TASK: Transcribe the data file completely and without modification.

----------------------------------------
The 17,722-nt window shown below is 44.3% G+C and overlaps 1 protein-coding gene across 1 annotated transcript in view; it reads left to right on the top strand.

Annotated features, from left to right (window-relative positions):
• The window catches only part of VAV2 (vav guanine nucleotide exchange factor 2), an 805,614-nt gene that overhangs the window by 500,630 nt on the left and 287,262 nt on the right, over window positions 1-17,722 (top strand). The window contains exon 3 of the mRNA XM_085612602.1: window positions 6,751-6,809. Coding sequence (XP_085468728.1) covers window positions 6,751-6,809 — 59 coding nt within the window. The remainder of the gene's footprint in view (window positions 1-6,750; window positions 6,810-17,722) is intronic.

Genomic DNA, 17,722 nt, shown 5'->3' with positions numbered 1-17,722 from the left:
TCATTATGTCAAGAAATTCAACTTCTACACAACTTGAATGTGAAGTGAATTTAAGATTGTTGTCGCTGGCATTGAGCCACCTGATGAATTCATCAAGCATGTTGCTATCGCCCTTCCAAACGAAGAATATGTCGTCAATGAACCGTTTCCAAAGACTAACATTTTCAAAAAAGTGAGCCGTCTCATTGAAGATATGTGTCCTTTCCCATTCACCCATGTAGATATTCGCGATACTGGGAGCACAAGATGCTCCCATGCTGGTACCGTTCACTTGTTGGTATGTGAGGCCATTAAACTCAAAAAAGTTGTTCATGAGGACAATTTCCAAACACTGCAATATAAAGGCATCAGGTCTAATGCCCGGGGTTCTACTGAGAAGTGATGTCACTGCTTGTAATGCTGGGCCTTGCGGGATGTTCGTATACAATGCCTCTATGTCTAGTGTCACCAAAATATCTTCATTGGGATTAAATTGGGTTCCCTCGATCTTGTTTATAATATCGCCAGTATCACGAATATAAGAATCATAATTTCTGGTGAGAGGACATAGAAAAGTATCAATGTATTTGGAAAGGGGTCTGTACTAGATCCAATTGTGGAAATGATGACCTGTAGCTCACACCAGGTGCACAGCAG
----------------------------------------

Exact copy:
The 17,722-nt window shown below is 44.3% G+C and overlaps 1 protein-coding gene across 1 annotated transcript in view; it reads left to right on the top strand.

Annotated features, from left to right (window-relative positions):
• The window catches only part of VAV2 (vav guanine nucleotide exchange factor 2), an 805,614-nt gene that overhangs the window by 500,630 nt on the left and 287,262 nt on the right, over window positions 1-17,722 (top strand). The window contains exon 3 of the mRNA XM_085612602.1: window positions 6,751-6,809. Coding sequence (XP_085468728.1) covers window positions 6,751-6,809 — 59 coding nt within the window. The remainder of the gene's footprint in view (window positions 1-6,750; window positions 6,810-17,722) is intronic.

Genomic DNA, 17,722 nt, shown 5'->3' with positions numbered 1-17,722 from the left:
TCATTATGTCAAGAAATTCAACTTCTACACAACTTGAATGTGAAGTGAATTTAAGATTGTTGTCGCTGGCATTGAGCCACCTGATGAATTCATCAAGCATGTTGCTATCGCCCTTCCAAACGAAGAATATGTCGTCAATGAACCGTTTCCAAAGACTAACATTTTCAAAAAAGTGAGCCGTCTCATTGAAGATATGTGTCCTTTCCCATTCACCCATGTAGATATTCGCGATACTGGGAGCACAAGATGCTCCCATGCTGGTACCGTTCACTTGTTGGTATGTGAGGCCATTAAACTCAAAAAAGTTGTTCATGAGGACAATTTCCAAACACTGCAATATAAAGGCATCAGGTCTAATGCCCGGGGTTCTACTGAGAAGTGATGTCACTGCTTGTAATGCTGGGCCTTGCGGGATGTTCGTATACAATGCCTCTATGTCTAGTGTCACCAAAATATCTTCATTGGGATTAAATTGGGTTCCCTCGATCTTGTTTATAATATCGCCAGTATCACGAATATAAGAATCATAATTTCTGGTGAGAGGACATAGAAAAGTATCAATGTATTTGGAAAGGGGTCTGTACTAGATCCAATTGTGGAAATGATGACCTGTAGCTCACACCAGGTGCACAGCAG